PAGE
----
12. Avatar for rguinn rguinn says:

    Yeah, I think we’re 100% on the same page there. Similar observations to Kpaz above. None of this should be surprising, but I still find it disappointing.

  13. Avatar for rguinn rguinn says:

    I quite agree with most of that, but they did air the speech, and they stopped airing the speech for reasons they described themselves: because they didn’t want to air a statement from the president which they believe (rightly, I think) contained provably false statements, not because it didn’t contain new information, was demonstrated to not be newsworthy, etc.

    That’s where I think it’s important to draw the line - this wasn’t a determination made because it “wasn’t important” that Americans see this, or because it was “the same old Trump fraud BS”, but rather because “Americans shouldn’t” see this. I simply feel strongly that America is better when those determinations are made by free individuals equipped with information about events, but I’m content to disagree.

    As for why I wrote it? Because I do feel strongly about that, and also because this is the Zeitgeist, where we feature the most linguistically connected news of the day…and this happens to be that!

    Thanks for reading!

  14. Avatar for rwgood rwgood says:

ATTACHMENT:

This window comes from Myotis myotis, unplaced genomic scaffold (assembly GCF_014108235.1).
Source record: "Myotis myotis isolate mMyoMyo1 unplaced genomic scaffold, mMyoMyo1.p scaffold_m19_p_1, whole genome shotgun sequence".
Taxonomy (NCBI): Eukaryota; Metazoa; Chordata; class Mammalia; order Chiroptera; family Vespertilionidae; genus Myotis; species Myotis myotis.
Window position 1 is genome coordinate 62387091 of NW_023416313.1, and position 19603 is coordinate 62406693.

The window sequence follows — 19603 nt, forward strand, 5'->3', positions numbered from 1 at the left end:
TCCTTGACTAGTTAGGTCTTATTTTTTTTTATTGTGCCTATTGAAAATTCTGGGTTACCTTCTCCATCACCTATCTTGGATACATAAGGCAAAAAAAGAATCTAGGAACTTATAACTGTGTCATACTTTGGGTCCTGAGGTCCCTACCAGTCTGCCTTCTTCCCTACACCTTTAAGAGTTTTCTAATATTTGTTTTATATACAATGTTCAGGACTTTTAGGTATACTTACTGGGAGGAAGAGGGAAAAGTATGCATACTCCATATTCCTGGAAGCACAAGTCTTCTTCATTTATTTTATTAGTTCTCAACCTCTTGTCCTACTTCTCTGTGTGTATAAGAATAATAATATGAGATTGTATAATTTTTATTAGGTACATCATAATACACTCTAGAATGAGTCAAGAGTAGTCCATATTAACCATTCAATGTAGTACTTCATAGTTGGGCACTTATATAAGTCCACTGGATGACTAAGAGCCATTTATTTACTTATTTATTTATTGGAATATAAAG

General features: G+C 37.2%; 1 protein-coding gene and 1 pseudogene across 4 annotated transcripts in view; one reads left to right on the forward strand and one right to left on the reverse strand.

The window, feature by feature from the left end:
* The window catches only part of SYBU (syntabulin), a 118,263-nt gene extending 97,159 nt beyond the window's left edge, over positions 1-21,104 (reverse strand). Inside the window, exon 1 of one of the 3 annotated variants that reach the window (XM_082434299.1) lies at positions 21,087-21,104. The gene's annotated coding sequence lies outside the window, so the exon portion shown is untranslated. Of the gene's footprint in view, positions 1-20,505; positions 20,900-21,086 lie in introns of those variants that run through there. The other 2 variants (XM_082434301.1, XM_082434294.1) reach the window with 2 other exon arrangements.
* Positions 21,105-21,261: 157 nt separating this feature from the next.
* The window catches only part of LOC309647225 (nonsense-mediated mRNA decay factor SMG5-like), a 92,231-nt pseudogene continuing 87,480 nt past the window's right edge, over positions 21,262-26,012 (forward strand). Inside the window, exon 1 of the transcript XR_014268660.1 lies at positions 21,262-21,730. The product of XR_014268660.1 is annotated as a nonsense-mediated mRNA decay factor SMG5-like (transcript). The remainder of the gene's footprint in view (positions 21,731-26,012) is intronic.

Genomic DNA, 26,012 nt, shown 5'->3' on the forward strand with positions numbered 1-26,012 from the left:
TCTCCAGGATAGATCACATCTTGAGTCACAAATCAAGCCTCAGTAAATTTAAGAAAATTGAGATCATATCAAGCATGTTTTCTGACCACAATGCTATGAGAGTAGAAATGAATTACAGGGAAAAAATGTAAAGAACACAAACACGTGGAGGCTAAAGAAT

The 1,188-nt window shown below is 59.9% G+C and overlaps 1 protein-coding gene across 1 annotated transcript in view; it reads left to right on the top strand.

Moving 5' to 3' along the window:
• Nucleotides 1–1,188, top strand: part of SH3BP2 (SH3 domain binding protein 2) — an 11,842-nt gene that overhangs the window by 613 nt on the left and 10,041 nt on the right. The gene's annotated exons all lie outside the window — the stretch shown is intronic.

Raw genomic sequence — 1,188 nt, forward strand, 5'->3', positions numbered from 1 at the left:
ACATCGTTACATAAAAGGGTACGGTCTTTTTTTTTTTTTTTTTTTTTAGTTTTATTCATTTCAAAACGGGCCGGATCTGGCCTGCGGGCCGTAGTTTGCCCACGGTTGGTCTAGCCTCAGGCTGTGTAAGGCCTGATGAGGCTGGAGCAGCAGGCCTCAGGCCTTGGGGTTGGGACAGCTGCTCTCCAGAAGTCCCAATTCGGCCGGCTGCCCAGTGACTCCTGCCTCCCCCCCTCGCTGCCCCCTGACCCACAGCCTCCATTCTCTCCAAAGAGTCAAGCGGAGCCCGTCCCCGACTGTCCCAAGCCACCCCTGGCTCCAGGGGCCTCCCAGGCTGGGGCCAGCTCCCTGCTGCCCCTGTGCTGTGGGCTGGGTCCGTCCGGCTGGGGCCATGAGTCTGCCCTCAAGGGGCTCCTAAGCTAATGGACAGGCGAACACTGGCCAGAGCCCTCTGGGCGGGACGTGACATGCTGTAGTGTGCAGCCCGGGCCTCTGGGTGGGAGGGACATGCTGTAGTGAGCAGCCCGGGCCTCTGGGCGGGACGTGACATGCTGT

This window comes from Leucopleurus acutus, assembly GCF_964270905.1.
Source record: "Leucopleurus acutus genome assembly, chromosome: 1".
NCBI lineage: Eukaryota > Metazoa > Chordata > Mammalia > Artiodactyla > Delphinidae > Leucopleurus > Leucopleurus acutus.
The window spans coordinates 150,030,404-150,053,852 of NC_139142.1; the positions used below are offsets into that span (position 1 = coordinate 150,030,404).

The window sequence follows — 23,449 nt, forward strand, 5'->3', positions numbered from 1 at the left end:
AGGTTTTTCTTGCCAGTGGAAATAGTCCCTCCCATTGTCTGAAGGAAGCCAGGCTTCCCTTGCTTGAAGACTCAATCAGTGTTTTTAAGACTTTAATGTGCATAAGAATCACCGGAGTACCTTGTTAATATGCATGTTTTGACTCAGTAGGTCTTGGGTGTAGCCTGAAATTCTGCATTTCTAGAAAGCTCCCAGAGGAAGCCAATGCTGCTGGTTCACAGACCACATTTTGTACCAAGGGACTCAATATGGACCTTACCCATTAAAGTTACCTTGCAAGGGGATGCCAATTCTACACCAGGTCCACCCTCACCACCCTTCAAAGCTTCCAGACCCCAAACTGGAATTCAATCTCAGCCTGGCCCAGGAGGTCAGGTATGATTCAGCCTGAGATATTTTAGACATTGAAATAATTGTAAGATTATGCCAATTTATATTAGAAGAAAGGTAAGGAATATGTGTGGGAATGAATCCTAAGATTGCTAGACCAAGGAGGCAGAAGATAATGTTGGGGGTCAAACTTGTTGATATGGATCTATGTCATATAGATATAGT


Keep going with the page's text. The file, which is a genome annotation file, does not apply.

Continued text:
My congresswoman, Abigail Spanberger, is by all accounts a decent person and if I happened to ever meet her I expect it would be very cordial, congenial even. Friends of mine who know her like her. We simply disagree about policy but the interesting thing about her rant is that she mentions attack ads that branded her a socialist. I don’t think she is a socialist and I’d be willing to bet that most of the folks in her district do not think she is a socialist, evil attack ads notwithstanding. Speaking of evil attack ads, the Spanberger campaign told us all repeatedly that her opponent was the only evil republican legislator to vote against funding for autistic children. That heartless ner-do-well, in the back pocket of big business. That this callous, unfeeling, fellow is himself the father of not one but two autistic children was, of course, not part of the public service announcement …ugh, I mean attack ad. Alas, this kind of hyperbolic ad hominem nonsense has been a feature of American political discourse since Jefferson, Hamilton etc. and I believe that thoughtful people have discounted it for equally as long. So when the President makes a speech full of unhinged hyperbolic nonsense, I do not believe that anyone with two wits to rub together should find that surprising, nor is it kowtowing to the Dictatorship for these magnanimous public servants like Lester Holt to air his silly rant and allow us to judge for ourselves. On the other hand I’m pretty sure that even the autistic kids that don’t live with Nick Freitas can see through their faux-high minded partisan game as well but I will still get out my marshmallows when it is all Burnt TFD.